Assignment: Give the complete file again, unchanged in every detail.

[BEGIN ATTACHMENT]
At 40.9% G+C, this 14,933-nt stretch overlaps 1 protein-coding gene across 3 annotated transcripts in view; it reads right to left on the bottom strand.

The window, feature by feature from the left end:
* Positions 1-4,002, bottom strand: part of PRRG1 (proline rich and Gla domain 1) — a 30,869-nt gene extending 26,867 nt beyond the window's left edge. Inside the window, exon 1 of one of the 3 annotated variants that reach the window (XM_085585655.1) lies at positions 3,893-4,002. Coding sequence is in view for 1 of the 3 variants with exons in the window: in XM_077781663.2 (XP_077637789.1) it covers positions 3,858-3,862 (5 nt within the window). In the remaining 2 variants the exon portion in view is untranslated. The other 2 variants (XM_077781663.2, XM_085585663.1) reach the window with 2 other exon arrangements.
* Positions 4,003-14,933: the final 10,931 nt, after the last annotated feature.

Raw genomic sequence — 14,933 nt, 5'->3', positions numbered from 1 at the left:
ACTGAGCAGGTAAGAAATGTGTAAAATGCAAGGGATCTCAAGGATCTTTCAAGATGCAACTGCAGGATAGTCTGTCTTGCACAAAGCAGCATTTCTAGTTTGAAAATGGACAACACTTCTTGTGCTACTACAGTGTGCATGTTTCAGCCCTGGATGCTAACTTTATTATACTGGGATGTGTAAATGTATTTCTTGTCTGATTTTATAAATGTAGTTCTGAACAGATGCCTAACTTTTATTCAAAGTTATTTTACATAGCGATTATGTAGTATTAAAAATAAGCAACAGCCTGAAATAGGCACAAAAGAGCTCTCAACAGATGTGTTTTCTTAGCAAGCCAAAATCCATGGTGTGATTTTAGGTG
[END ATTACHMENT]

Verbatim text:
At 40.9% G+C, this 14,933-nt stretch overlaps 1 protein-coding gene across 3 annotated transcripts in view; it reads right to left on the bottom strand.

The window, feature by feature from the left end:
* Positions 1-4,002, bottom strand: part of PRRG1 (proline rich and Gla domain 1) — a 30,869-nt gene extending 26,867 nt beyond the window's left edge. Inside the window, exon 1 of one of the 3 annotated variants that reach the window (XM_085585655.1) lies at positions 3,893-4,002. Coding sequence is in view for 1 of the 3 variants with exons in the window: in XM_077781663.2 (XP_077637789.1) it covers positions 3,858-3,862 (5 nt within the window). In the remaining 2 variants the exon portion in view is untranslated. The other 2 variants (XM_077781663.2, XM_085585663.1) reach the window with 2 other exon arrangements.
* Positions 4,003-14,933: the final 10,931 nt, after the last annotated feature.

Raw genomic sequence — 14,933 nt, 5'->3', positions numbered from 1 at the left:
ACTGAGCAGGTAAGAAATGTGTAAAATGCAAGGGATCTCAAGGATCTTTCAAGATGCAACTGCAGGATAGTCTGTCTTGCACAAAGCAGCATTTCTAGTTTGAAAATGGACAACACTTCTTGTGCTACTACAGTGTGCATGTTTCAGCCCTGGATGCTAACTTTATTATACTGGGATGTGTAAATGTATTTCTTGTCTGATTTTATAAATGTAGTTCTGAACAGATGCCTAACTTTTATTCAAAGTTATTTTACATAGCGATTATGTAGTATTAAAAATAAGCAACAGCCTGAAATAGGCACAAAAGAGCTCTCAACAGATGTGTTTTCTTAGCAAGCCAAAATCCATGGTGTGATTTTAGGTG